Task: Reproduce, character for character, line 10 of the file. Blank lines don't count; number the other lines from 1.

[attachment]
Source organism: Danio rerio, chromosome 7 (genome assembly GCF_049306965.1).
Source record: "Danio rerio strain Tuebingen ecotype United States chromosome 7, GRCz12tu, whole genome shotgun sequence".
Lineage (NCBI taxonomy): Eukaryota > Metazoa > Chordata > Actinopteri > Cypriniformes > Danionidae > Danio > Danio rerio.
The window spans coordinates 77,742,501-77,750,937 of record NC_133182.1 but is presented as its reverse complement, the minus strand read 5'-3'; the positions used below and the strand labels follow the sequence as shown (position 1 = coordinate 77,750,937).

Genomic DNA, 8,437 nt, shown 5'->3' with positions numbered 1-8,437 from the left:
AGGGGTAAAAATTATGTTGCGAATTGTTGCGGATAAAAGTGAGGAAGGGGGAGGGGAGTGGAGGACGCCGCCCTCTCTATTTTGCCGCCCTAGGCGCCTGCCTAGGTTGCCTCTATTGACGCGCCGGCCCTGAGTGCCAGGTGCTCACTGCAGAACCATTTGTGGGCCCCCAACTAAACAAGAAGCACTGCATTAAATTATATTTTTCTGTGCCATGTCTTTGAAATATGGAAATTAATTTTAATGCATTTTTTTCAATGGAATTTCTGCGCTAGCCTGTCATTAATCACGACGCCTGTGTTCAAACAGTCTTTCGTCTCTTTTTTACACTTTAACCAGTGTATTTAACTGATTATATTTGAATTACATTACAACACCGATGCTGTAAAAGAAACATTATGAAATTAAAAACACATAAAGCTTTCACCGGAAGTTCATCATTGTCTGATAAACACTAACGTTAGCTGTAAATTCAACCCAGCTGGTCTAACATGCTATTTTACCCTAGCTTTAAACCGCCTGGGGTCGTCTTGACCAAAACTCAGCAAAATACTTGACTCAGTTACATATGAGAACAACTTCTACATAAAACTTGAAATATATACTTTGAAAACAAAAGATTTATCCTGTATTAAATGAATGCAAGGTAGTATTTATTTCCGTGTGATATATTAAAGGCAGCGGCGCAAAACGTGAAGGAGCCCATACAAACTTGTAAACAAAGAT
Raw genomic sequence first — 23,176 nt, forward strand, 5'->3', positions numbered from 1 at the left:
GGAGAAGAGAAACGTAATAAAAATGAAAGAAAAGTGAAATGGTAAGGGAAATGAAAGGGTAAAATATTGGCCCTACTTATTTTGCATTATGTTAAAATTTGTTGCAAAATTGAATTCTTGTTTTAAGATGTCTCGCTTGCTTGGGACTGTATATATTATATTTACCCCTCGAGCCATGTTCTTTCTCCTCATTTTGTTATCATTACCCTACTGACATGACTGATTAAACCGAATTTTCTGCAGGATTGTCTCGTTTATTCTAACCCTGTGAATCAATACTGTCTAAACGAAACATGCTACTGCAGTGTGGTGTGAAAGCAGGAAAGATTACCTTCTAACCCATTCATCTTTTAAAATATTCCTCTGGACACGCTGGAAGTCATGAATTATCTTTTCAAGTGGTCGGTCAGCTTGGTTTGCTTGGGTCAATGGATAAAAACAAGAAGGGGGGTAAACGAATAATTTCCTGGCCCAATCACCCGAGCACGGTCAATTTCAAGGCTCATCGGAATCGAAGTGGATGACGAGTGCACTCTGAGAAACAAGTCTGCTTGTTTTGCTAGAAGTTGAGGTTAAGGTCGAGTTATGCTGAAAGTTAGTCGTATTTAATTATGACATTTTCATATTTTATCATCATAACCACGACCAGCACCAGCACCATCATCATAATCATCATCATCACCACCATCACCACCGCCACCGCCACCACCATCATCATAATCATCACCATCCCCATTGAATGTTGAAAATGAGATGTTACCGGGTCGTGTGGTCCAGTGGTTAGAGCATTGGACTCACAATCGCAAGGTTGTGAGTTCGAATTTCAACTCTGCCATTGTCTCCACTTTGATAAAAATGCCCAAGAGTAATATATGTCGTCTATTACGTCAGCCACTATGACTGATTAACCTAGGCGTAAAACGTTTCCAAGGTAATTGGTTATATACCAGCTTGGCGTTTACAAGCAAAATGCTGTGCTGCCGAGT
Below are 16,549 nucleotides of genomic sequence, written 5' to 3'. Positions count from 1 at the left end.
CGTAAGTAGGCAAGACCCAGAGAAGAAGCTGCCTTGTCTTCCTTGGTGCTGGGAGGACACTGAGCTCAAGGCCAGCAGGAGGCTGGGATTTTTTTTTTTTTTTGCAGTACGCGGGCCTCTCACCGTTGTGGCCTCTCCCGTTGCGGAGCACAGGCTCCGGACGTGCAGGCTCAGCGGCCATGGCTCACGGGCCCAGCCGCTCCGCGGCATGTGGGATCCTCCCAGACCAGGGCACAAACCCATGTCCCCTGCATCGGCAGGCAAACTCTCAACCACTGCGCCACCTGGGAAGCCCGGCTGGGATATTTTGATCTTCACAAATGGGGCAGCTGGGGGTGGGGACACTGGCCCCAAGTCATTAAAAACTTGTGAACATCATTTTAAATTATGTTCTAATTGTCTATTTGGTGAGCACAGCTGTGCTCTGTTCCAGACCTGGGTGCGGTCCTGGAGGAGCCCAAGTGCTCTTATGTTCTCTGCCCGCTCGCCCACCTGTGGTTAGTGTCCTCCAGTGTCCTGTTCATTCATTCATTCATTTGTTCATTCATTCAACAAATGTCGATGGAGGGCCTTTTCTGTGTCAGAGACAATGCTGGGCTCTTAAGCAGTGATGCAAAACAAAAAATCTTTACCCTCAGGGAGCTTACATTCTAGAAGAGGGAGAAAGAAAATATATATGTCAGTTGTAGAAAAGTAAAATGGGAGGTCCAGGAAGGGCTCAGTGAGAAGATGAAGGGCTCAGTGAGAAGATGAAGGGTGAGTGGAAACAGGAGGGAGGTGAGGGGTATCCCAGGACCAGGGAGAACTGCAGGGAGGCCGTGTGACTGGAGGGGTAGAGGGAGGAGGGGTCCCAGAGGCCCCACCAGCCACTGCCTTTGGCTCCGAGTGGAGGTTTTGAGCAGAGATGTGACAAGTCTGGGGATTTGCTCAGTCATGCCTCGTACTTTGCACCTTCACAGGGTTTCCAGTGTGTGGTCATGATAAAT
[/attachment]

CGTAAGTAGGCAAGACCCAGAGAAGAAGCTGCCTTGTCTTCCTTGGTGCTGGGAGGACACTGAGCTCAAGGCCAGCAGGAGGCTGGGATTTTTTTTTTTTTTTGCAGTACGCGGGCCTCTCACCGTTGTGGCCTCTCCCGTTGCGGAGCACAGGCTCCGGACGTGCAGGCTCAGCGGCCATGGCTCACGGGCCCAGCCGCTCCGCGGCATGTGGGATCCTCCCAGACCAGGGCACAAACCCATGTCCCCTGCATCGGCAGGCAAACTCTCAACCACTGCGCCACCTGGGAAGCCCGGCTGGGATATTTTGATCTTCACAAATGGGGCAGCTGGGGGTGGGGACACTGGCCCCAAGTCATTAAAAACTTGTGAACATCATTTTAAATTATGTTCTAATTGTCTATTTGGTGAGCACAGCTGTGCTCTGTTCCAGACCTGGGTGCGGTCCTGGAGGAGCCCAAGTGCTCTTATGTTCTCTGCCCGCTCGCCCACCTGTGGTTAGTGTCCTCCAGTGTCCTGTTCATTCATTCATTCATTTGTTCATTCATTCAACAAATGTCGATGGAGGGCCTTTTCTGTGTCAGAGACAATGCTGGGCTCTTAAGCAGTGATGCAAAACAAAAAATCTTTACCCTCAGGGAGCTTACATTCTAGAAGAGGGAGAAAGAAAATATATATGTCAGTTGTAGAAAAGTAAAATGGGAGGTCCAGGAAGGGCTCAGTGAGAAGATGAAGGGCTCAGTGAGAAGATGAAGGGTGAGTGGAAACAGGAGGGAGGTGAGGGGTATCCCAGGACCAGGGAGAACTGCAGGGAGGCCGTGTGACTGGAGGGGTAGAGGGAGGAGGGGTCCCAGAGGCCCCACCAGCCACTGCCTTTGGCTCCGAGTGGAGGTTTTGAGCAGAGATGTGACAAGTCTGGGGATTTGCTCAGTCATGCCTCGTACTTTGCACCTTCACAGGGTTTCCAGTGTGTGGTCATGATAAAT